And through the dark, above the damps,
    He beacons them to haven:
Long in his eyes had lived the light
That should make starry such a Night.

I see the strong man's agony,
    That seeks to rend his ghastly shroud;
The touch of solemn radiancy
    That kindles through the cloud;
The trust that earned a nobler doom
Than such a death in such a tomb;

The valour that invisibly
    Lifted the bosom like a targe;
The hidden forces that must be,
    Ready for Life's last charge!
And all the bravery brave in vain,
And all the majesty of pain:

Visions of the old Home that flash
    With all the mind's last mortal power;
The tears that burn their way, to wash
    A soul white in an hour,
When thoughts of God go deeper than
The Devil at his utmost can.

I hear the poor faint heart's low cry
    That sickens at the sight of Doom;
The prayer of those that feel it nigh,
    And groping through the gloom!
They cower together hand-in-hand
At the dark door of the dark land.

Ghostly and far away life seems
    To one returning from a swound;
And sharp the sorrow comes in dreams
    When we are helpless bound;
But deathliest swoons, or ghastliest nights,
Have no such sounds, or spirit-sights.

The waiting human world is near,
    Yet farther off than Heaven for them
Who bow the doomèd head, to bear
    Death's cruel diadem,
With farewell words of solemn cheer
And love for those who cannot hear:

Old heads with hair like spray above
    A tossed and troubled sea of life;
Young hearts, just kissed to the quick by
        Love,
    That leave a one-day wife.
O pathos of a hopeless fate!
O pain of those left desolate!

'Tis brave to die in Battle's flash,
    For the dear country we adore—
Struck breathless 'mid the glorious crash,
    When banners wave before
The fading eyes, and at the ears
We are caught by following Victory's
        cheers!

And sailor-blood that on the waves
    Can feel the Mother's heaving breast—
True sailor-blood no wailing craves
    Over its place of rest,
When souls first taste eternity
In those last kisses of the Sea:

And Death oft comes with kind release
    To win a smile from those that lie
Where they may feel the blessèd breeze,
    And look up at the sky,
And drink in, with their latest sigh,
A little air for strength to die:

But 'tis a fearful thing to be
    Instantly buried alive; fast-bound
In cold arms of Eternity
    That clasp the breathing round,
And hold them though their Comrades
        call
And dig with efforts useless all.

A tear for those who, in that night,
    Went down so unavailingly;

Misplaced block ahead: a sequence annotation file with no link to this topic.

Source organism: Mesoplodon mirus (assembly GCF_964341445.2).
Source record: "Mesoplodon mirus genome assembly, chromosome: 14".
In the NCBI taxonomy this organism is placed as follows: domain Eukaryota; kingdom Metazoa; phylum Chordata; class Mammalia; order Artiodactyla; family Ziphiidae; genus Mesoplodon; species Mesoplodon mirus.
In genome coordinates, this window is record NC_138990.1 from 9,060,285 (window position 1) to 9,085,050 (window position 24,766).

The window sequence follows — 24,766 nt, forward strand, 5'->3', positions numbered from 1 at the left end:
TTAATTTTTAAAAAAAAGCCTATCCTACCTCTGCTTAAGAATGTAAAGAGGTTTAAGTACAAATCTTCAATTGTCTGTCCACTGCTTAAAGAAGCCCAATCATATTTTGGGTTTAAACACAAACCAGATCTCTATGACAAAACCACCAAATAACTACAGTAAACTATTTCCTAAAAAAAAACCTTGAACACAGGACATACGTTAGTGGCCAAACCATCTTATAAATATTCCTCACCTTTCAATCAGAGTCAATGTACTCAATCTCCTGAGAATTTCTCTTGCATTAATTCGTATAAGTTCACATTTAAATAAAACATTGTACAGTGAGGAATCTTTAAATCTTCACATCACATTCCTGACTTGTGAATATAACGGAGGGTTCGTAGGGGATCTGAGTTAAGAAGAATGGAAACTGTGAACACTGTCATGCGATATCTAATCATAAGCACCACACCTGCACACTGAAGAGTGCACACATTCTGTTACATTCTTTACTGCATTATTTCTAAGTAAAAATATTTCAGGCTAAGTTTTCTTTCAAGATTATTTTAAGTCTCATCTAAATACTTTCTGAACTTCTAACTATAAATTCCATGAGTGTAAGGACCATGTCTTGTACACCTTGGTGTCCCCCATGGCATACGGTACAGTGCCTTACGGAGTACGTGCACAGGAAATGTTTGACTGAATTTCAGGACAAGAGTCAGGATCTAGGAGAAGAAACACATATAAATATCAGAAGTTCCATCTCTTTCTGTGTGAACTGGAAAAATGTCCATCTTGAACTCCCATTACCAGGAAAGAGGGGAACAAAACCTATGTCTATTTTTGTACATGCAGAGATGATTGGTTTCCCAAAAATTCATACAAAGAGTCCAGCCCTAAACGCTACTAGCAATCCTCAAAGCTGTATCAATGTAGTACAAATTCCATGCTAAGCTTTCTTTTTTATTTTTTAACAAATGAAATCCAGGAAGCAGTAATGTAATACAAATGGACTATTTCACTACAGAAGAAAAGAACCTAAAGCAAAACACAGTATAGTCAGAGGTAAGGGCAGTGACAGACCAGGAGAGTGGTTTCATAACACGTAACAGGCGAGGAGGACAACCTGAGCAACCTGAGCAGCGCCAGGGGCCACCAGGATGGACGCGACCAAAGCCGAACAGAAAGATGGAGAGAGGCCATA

A cheer for those who fought our fight,
    And missed the victory!
Peace to the good true hearts that gave
A moral glory to that grave!

We know not how amid the gloom
    Some jewel of the just outshone;
With precious sparkle lit the tomb
    And led the hopeless on
To hope, and showed the only way
To find God's hand and reach His day.

We know not how in that quick hour
    Some poor uncultured human clod
May have put forth its one sweet flower,
    Acceptable to God:
Or how the touch of Death revealed
Some buried beauty life concealed:

We know now how the Dove of peace
    Came brooding on the fluttering breast,
To make the fond life-yearnings cease,
    And fold them up for rest;
And into shining shape the soul
Burst, like the flame from out the coal:

We only know the watch-fires burned
    Long in their eyes for human aid,
And failed, and then to God they turned,
    And altogether prayed,
And that the deepest Mine may be,
For prayer, God's whispering Gallery!

Dear God, be very pitiful
    To these poor toiling slaves of men;
Be gracious if their hearts be dull
    With darkness of their den:
'Tis hard for flowers of Heaven to grow
Down where the earth-flowers cannot blow!

Their lives are as the Candle-snuff,
    Black in the midst of its own light!
Let hard hands plead for spirits rough—
    They work so much in night.
Be merciful, they breathe their breath
So close to danger, pain, and death.

The love-mist in a Father's eye
    Must rise, and soften much that's rude
In his poor children—magnify
    The least faint gleam of good!
O, find some place for human worth
In Heaven, when it has failed on Earth.

 

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SONGS.


OLD FRIENDS.


WE just shake hands at meeting
    With many that come nigh;
We nod the head in greeting
    To many that go by,—
But welcome through the gateway
    Our few old friends and true;
Then hearts leap up, and straightway
    There's open house for you,
                                          Old Friends,
    There's open house for you!

The surface will be sparkling,
    Let but a sunburst shine;
Yet in the depth lies darkling,
    The true life of the wine!
The froth is for the many,
    The wine is for the few;
Unseen, untouched of any,
    We keep the best for you,
                                        Old Friends,
    The very best for you!

The Many cannot know us;
    They only pace the strand,
Where at our worst we show us—